Like hundreds of thousands of other Hawaii residents, Winter Popiwchak lost his jobs after the pandemic hit.
He had been offering snorkeling tours on a charter boat and working part-time at a movie theater when the state’s visitor industry ground to a sudden halt after Gov. David Ige issued the first stay-at-home order in March.
The Kaimuki resident has spent the past several months job hunting, taking classes online and relying on unemployment checks.
It’s a new reality that Popiwchak adjusted to — that is, until his landlord told him that he needed to leave by the end of January.
Ige imposed an eviction moratorium through Feb. 14, but it has loopholes. Landlords can’t raise rents and can’t ask people who don’t pay rent to leave, but they can move back into their units or sell their properties.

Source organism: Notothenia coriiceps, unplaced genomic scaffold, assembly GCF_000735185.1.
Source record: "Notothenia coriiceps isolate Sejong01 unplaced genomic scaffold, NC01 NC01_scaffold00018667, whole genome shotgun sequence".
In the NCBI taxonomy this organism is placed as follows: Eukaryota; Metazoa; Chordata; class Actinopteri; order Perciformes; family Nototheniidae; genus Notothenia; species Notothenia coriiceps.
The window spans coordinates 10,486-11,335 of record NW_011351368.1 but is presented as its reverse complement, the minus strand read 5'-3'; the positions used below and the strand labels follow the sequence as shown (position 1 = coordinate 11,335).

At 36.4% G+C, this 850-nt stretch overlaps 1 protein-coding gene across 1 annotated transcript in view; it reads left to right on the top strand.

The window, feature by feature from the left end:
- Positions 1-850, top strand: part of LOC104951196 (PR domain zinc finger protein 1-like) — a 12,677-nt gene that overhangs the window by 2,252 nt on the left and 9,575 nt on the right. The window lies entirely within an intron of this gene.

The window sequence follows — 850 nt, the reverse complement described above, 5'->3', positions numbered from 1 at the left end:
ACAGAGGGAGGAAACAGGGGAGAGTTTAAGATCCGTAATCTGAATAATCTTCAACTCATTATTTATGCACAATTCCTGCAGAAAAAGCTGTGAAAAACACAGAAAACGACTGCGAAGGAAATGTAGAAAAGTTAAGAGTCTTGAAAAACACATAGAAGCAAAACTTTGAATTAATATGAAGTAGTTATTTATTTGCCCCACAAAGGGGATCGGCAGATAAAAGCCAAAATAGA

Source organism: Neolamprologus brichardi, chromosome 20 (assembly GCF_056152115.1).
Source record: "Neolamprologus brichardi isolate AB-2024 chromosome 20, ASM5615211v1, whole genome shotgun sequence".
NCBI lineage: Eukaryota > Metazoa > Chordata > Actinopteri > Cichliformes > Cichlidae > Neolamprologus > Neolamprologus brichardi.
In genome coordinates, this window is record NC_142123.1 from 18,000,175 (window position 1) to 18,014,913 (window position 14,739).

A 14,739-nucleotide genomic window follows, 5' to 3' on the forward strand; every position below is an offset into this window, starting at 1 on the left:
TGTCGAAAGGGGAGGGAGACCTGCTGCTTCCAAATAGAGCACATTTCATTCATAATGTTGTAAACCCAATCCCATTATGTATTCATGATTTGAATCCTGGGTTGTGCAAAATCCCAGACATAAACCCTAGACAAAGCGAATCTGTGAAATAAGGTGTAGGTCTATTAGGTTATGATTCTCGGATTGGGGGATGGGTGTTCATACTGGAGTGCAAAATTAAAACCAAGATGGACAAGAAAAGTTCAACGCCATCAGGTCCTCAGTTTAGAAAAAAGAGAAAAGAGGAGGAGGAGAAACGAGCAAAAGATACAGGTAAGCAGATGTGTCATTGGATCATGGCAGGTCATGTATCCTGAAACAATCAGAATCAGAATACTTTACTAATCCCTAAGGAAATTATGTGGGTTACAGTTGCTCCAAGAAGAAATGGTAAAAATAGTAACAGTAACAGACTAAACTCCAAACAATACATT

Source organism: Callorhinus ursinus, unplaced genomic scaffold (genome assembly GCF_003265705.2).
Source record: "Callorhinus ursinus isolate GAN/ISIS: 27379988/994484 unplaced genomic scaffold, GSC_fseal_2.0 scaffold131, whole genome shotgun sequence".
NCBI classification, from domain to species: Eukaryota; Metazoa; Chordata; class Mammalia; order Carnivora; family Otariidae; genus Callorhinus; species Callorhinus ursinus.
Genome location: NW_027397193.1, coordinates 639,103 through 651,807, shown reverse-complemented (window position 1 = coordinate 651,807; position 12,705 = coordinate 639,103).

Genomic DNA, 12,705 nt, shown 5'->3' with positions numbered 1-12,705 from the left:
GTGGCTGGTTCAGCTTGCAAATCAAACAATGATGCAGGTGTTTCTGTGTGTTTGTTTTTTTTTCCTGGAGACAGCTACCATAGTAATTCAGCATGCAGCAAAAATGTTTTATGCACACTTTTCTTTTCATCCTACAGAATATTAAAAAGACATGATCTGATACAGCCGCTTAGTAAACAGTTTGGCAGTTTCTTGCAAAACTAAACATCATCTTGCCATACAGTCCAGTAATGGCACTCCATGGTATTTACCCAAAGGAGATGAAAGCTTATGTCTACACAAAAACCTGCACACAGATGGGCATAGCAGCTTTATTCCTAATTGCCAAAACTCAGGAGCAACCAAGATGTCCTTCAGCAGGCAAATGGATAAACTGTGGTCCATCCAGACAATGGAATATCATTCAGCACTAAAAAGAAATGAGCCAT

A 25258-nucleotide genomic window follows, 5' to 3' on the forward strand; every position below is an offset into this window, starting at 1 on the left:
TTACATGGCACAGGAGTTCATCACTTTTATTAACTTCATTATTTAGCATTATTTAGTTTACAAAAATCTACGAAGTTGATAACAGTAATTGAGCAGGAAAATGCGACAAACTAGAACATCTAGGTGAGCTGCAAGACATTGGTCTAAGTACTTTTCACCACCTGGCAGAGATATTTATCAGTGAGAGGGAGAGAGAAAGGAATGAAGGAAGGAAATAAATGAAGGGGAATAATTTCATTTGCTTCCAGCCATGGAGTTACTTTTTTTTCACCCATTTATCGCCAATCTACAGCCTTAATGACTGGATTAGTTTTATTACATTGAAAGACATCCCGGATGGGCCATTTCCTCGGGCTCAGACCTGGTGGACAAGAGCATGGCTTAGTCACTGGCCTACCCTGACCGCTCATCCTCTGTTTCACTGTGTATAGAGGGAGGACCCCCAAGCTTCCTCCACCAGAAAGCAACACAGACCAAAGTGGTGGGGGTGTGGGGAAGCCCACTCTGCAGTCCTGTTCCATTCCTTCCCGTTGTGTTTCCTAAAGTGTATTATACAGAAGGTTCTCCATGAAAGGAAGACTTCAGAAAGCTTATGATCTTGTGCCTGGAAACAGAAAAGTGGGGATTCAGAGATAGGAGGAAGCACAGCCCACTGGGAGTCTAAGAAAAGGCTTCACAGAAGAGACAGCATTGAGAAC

Popiwchack said he has been paying rent using a state assistance program. But with his landlord’s daughter moving into the house, he finds himself among a group of tenants falling through the cracks.
The pandemic has created an uneven result for Hawaii renters: in Honolulu, rents are slightly cheaper and property managers say more units are available. But tens of thousands more people are unemployed or relying on rental subsidies, which makes finding a unit a lot harder.
Phil Garboden, a housing expert at the University of Hawaii, said the moratorium was a disaster response mechanism aimed at protecting people’s health by helping them stay in place.
But he knows of no programs aimed at helping renters without jobs find a new dwelling if they lose housing.
“There’s no part of the (pandemic) assistance programs that really solves that problem,” Garboden said.